Jewish Journal


Spreading the myth of “Israel’s theocracy”

by Shmuel Rosner

December 14, 2011 | 3:52 am

Is this how Tel Aviv will look in a few years? Not as fast as Eric Alterman would have you believe.

Eric Alterman isn’t Israel’s biggest fan. For some good reasons, but mostly bad ones, he thinks that Israel is “Turning into a Theocracy”, a catchy headline that is far from being true. But I do understand why the Altermans of the world, from a safe distance, would find it easy to believe in such nonsense.

Alterman wrote an article for The Jewish Forward – an article that I made an effort to read from start to end. And as I was reading, I was counting the baseless “factual” statements, the misleading insinuations and the intentional omissions. There were a lot to count. I’ll just list six of them:


“It is becoming increasingly obvious that a break between Israel and Diaspora Jewry, particularly its American variety, is fast approaching”.

Does Alterman have any data to support such a pompous claim? I’m quite familiar with all available data on this matter and I don’t think he does. It might be “obvious”, or then again, simply not true.


“The reason for this is that Israel is slowly but inexorably turning into a conservative theocracy while the Diaspora is largely dedicated to liberal democracy”.

Here’s the thing: even those studies that were pointing to the possibility of a growing “distance” between US Jewry and Israel didn’t find any evidence that politics has anything to do with it. If you want more evidence, read Mirsky: “although younger non-Orthodox Jews are indeed less attached to Israel than are their elders, Israeli policies are not the reason why”.


“Israel is no democracy, and it never has been with regard to the 4 million Arabs in the West Bank and Gaza”.

Israel is a democracy, and in the West Bank (but not in Gaza, as the first version of this post stated) it is an occupying power. Israel can not be a “democracy” in areas that aren’t “Israel”.


“The Israeli body politic is increasingly dominated by Haredi Jews on the one hand, and secular nationalists, many of whose families emigrated from Russia, on the other”.

It is very common to make such an argument, but here’s the truth: The Israeli Knesset has 120 members. 11 of them can be described as MK’s belonging to “families emigrated from Russia”. 16 are “Haredi Jews”. That’s 27 members out of 120. If one wants to argue that Haredi Jews and Russian immigrants “dominate” Israel’s “body politic” one has to make a more convincing case.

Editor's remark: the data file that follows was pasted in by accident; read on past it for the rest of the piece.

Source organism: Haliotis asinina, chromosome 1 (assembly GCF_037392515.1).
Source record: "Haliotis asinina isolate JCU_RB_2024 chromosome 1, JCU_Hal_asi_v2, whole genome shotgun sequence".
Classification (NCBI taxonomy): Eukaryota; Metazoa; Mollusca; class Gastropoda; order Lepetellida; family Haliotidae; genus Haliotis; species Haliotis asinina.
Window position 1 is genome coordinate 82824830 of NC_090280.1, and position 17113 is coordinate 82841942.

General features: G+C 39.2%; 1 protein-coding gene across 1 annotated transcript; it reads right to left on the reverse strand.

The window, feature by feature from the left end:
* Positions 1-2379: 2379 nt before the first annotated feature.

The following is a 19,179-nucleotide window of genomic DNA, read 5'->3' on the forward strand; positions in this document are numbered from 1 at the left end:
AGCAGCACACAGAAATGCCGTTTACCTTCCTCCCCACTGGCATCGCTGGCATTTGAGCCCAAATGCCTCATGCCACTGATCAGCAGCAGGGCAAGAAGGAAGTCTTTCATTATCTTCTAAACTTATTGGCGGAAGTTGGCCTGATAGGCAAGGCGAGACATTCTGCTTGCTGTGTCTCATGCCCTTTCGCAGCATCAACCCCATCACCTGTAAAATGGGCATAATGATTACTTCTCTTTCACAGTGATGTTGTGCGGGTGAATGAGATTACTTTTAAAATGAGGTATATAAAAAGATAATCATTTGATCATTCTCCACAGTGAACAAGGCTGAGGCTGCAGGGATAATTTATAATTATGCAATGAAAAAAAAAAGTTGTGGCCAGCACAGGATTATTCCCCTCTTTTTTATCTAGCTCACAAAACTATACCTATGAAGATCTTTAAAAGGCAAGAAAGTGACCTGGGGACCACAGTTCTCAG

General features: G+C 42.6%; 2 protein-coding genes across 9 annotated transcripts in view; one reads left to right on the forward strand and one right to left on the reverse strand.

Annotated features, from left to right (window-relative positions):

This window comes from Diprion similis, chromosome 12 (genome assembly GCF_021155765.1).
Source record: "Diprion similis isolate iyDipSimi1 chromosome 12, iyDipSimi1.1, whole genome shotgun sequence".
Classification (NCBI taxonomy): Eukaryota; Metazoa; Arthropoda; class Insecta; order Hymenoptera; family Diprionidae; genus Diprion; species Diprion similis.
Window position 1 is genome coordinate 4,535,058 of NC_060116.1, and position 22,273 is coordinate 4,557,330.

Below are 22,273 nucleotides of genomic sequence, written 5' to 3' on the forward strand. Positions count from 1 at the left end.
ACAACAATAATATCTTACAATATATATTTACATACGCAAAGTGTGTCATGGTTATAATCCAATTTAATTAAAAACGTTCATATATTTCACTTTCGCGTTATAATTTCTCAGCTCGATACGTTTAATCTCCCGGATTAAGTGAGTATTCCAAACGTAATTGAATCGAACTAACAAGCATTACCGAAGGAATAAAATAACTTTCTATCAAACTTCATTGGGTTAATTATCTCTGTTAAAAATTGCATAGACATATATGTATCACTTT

“Some of these proposed laws may not come to pass”.

Alterman counts a number of what he describes as “anti-democratic legislation and regulation”. He then says that “some” may “not come to pass”. Wrong again: most of these laws would not pass – at least not in the way described by Alterman (and just to be clear: I oppose most of these laws, but this doesn’t justify erroneous claims).


“But they are clearly a minority”.

“Jews who would prefer to live in a secular democracy” are a “minority? The “Democracy Index” (by the liberal Democracy Institute) found that there’s “broad support for the assertion that Israel must remain a democratic state”. Only 27% of Jewish respondents say (page 666, Hebrew) that Israel is “too democratic” while 37% say it is “about right” and 36% think it isn’t “democratic enough” (namely, want it to be even more democratic). I think that’s clearly a majority of Jews wanting to live in a “democracy”.

Bottom line:

Alterman can think whatever he wants about Israel, and the unease he feels toward some Israeli actions and policies can be easily justified. But his article isn’t about explaining Israel to the uninformed and isn’t about trying to make Israel better – Alterman isn’t trying to mend or to prevent a possible rift from occurring, he is trying to widen the rift with this mix of half truths.

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